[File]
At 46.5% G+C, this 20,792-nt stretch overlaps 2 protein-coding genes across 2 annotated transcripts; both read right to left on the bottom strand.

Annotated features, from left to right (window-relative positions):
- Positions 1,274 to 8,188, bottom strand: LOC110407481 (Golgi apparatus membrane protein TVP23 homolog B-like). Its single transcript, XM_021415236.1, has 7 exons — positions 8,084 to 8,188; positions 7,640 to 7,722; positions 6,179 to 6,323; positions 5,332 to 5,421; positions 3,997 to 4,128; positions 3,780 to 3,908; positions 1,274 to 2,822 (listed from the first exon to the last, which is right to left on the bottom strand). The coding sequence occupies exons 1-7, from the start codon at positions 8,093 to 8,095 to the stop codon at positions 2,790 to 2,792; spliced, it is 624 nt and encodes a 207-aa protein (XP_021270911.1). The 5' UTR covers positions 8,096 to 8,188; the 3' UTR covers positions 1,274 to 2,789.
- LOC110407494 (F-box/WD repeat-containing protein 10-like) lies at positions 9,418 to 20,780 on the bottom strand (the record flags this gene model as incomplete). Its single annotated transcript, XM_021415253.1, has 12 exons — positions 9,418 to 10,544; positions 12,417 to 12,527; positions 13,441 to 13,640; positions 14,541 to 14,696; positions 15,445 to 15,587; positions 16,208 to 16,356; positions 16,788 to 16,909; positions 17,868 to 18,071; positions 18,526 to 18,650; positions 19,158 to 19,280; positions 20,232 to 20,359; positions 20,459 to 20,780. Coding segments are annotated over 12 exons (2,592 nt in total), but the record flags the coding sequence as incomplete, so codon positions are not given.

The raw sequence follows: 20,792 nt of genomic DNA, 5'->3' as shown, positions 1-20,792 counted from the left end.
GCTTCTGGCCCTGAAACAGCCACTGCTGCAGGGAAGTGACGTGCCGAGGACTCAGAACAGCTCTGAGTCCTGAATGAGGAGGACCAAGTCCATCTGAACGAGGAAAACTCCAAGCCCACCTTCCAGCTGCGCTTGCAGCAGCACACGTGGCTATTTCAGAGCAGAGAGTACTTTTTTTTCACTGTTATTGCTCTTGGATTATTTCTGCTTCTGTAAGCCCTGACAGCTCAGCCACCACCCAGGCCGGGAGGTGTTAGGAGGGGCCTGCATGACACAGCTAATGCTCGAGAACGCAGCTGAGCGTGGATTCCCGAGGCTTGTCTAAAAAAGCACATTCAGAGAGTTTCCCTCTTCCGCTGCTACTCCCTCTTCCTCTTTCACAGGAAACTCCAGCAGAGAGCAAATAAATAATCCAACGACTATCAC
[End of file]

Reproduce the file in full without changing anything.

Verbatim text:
At 46.5% G+C, this 20,792-nt stretch overlaps 2 protein-coding genes across 2 annotated transcripts; both read right to left on the bottom strand.

Annotated features, from left to right (window-relative positions):
- Positions 1,274 to 8,188, bottom strand: LOC110407481 (Golgi apparatus membrane protein TVP23 homolog B-like). Its single transcript, XM_021415236.1, has 7 exons — positions 8,084 to 8,188; positions 7,640 to 7,722; positions 6,179 to 6,323; positions 5,332 to 5,421; positions 3,997 to 4,128; positions 3,780 to 3,908; positions 1,274 to 2,822 (listed from the first exon to the last, which is right to left on the bottom strand). The coding sequence occupies exons 1-7, from the start codon at positions 8,093 to 8,095 to the stop codon at positions 2,790 to 2,792; spliced, it is 624 nt and encodes a 207-aa protein (XP_021270911.1). The 5' UTR covers positions 8,096 to 8,188; the 3' UTR covers positions 1,274 to 2,789.
- LOC110407494 (F-box/WD repeat-containing protein 10-like) lies at positions 9,418 to 20,780 on the bottom strand (the record flags this gene model as incomplete). Its single annotated transcript, XM_021415253.1, has 12 exons — positions 9,418 to 10,544; positions 12,417 to 12,527; positions 13,441 to 13,640; positions 14,541 to 14,696; positions 15,445 to 15,587; positions 16,208 to 16,356; positions 16,788 to 16,909; positions 17,868 to 18,071; positions 18,526 to 18,650; positions 19,158 to 19,280; positions 20,232 to 20,359; positions 20,459 to 20,780. Coding segments are annotated over 12 exons (2,592 nt in total), but the record flags the coding sequence as incomplete, so codon positions are not given.

The raw sequence follows: 20,792 nt of genomic DNA, 5'->3' as shown, positions 1-20,792 counted from the left end.
GCTTCTGGCCCTGAAACAGCCACTGCTGCAGGGAAGTGACGTGCCGAGGACTCAGAACAGCTCTGAGTCCTGAATGAGGAGGACCAAGTCCATCTGAACGAGGAAAACTCCAAGCCCACCTTCCAGCTGCGCTTGCAGCAGCACACGTGGCTATTTCAGAGCAGAGAGTACTTTTTTTTCACTGTTATTGCTCTTGGATTATTTCTGCTTCTGTAAGCCCTGACAGCTCAGCCACCACCCAGGCCGGGAGGTGTTAGGAGGGGCCTGCATGACACAGCTAATGCTCGAGAACGCAGCTGAGCGTGGATTCCCGAGGCTTGTCTAAAAAAGCACATTCAGAGAGTTTCCCTCTTCCGCTGCTACTCCCTCTTCCTCTTTCACAGGAAACTCCAGCAGAGAGCAAATAAATAATCCAACGACTATCAC